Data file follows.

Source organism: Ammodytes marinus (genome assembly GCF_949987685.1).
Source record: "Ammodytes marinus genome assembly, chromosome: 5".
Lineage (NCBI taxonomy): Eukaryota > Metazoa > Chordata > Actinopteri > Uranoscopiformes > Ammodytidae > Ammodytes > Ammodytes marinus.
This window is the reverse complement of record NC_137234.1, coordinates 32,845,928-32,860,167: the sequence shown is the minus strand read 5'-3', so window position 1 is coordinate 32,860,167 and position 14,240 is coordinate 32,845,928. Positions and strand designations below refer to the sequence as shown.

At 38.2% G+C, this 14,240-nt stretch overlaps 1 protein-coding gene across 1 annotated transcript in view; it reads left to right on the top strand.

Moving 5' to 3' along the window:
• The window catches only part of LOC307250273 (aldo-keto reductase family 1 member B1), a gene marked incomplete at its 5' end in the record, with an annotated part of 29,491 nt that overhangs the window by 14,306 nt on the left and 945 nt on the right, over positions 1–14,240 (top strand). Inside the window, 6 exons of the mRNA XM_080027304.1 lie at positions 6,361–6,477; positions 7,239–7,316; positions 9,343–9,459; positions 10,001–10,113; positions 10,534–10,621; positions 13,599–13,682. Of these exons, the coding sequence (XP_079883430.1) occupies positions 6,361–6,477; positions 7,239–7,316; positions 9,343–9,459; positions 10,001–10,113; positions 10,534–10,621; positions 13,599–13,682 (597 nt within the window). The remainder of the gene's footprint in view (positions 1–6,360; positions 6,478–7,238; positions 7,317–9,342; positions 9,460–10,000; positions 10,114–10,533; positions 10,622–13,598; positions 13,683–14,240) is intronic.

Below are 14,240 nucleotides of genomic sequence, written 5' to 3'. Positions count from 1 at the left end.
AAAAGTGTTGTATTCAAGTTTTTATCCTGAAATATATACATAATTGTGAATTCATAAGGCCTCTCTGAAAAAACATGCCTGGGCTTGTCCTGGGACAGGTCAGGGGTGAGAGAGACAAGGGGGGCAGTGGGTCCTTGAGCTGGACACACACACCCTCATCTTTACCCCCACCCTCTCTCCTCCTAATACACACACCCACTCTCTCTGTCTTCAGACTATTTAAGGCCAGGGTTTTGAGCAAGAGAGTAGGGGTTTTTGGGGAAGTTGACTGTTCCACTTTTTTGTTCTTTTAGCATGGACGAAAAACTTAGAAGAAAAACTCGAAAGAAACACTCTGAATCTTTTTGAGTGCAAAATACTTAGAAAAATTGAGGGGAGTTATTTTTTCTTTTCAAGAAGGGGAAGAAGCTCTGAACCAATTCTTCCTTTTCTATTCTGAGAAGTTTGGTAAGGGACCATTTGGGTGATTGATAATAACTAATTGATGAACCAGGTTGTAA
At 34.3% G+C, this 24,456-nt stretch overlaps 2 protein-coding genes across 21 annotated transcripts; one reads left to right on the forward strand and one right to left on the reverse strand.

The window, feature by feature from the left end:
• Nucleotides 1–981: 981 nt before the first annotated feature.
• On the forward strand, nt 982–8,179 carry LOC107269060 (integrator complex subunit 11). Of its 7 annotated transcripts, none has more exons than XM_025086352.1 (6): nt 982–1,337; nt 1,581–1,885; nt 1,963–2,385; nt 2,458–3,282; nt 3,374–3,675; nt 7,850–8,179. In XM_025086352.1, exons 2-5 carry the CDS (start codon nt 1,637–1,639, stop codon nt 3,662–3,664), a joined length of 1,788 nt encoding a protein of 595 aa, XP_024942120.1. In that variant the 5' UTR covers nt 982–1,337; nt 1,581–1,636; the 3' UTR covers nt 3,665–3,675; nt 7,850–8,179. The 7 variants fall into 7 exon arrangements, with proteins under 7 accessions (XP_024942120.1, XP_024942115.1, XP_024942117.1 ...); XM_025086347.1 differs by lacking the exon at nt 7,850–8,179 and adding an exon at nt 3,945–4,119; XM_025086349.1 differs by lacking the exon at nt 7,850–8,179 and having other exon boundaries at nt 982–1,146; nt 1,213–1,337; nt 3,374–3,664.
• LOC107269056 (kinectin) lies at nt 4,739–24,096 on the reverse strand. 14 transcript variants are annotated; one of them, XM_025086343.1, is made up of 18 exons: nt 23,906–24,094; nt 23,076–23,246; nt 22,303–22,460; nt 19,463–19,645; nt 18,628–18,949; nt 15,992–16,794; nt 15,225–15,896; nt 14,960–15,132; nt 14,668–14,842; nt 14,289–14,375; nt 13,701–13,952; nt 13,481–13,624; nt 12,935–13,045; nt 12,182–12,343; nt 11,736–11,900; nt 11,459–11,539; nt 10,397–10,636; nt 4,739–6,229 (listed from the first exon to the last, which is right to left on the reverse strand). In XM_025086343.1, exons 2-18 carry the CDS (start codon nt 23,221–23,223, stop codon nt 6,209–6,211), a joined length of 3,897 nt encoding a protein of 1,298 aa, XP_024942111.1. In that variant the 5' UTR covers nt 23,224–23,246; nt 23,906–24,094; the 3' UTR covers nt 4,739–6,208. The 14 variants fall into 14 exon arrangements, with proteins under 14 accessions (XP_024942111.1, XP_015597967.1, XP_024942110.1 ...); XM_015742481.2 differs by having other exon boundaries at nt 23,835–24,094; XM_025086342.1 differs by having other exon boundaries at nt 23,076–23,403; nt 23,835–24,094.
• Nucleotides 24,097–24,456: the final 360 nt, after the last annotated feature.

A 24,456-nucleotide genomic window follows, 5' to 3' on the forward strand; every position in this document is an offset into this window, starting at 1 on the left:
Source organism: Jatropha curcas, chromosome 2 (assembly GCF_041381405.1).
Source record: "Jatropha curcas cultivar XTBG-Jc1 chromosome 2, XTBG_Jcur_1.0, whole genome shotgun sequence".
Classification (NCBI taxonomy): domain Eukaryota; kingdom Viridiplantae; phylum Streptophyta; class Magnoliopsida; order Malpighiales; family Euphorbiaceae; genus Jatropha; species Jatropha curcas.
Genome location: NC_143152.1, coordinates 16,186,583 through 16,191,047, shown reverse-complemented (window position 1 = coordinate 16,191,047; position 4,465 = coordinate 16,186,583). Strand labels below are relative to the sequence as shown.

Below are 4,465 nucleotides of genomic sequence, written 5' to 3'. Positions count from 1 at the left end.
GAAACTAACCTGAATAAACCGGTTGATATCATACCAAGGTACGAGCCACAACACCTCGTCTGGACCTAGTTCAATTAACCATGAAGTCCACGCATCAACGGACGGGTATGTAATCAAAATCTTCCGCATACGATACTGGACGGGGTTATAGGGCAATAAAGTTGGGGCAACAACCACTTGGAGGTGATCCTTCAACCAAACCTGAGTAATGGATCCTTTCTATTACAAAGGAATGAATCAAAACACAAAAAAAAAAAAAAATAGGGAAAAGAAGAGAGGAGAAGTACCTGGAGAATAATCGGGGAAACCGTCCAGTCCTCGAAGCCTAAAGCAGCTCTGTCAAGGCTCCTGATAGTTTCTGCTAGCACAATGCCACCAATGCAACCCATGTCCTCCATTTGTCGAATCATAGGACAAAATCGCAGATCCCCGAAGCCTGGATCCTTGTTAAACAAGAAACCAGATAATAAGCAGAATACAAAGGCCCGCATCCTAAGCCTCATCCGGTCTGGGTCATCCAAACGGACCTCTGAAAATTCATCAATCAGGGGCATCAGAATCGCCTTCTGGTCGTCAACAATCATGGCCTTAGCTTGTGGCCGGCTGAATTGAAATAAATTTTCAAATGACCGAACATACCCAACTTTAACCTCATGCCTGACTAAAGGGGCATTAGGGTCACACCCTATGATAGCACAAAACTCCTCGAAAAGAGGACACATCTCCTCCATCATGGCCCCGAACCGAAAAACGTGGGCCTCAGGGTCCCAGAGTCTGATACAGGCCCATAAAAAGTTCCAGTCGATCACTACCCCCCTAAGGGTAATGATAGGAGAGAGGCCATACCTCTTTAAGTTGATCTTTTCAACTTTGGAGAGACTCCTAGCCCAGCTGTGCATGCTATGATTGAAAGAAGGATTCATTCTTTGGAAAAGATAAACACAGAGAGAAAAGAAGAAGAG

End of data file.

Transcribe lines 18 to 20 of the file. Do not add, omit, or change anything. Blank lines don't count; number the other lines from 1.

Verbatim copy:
Source record: "Jatropha curcas cultivar XTBG-Jc1 chromosome 2, XTBG_Jcur_1.0, whole genome shotgun sequence".
Classification (NCBI taxonomy): domain Eukaryota; kingdom Viridiplantae; phylum Streptophyta; class Magnoliopsida; order Malpighiales; family Euphorbiaceae; genus Jatropha; species Jatropha curcas.
Genome location: NC_143152.1, coordinates 16,186,583 through 16,191,047, shown reverse-complemented (window position 1 = coordinate 16,191,047; position 4,465 = coordinate 16,186,583). Strand labels below are relative to the sequence as shown.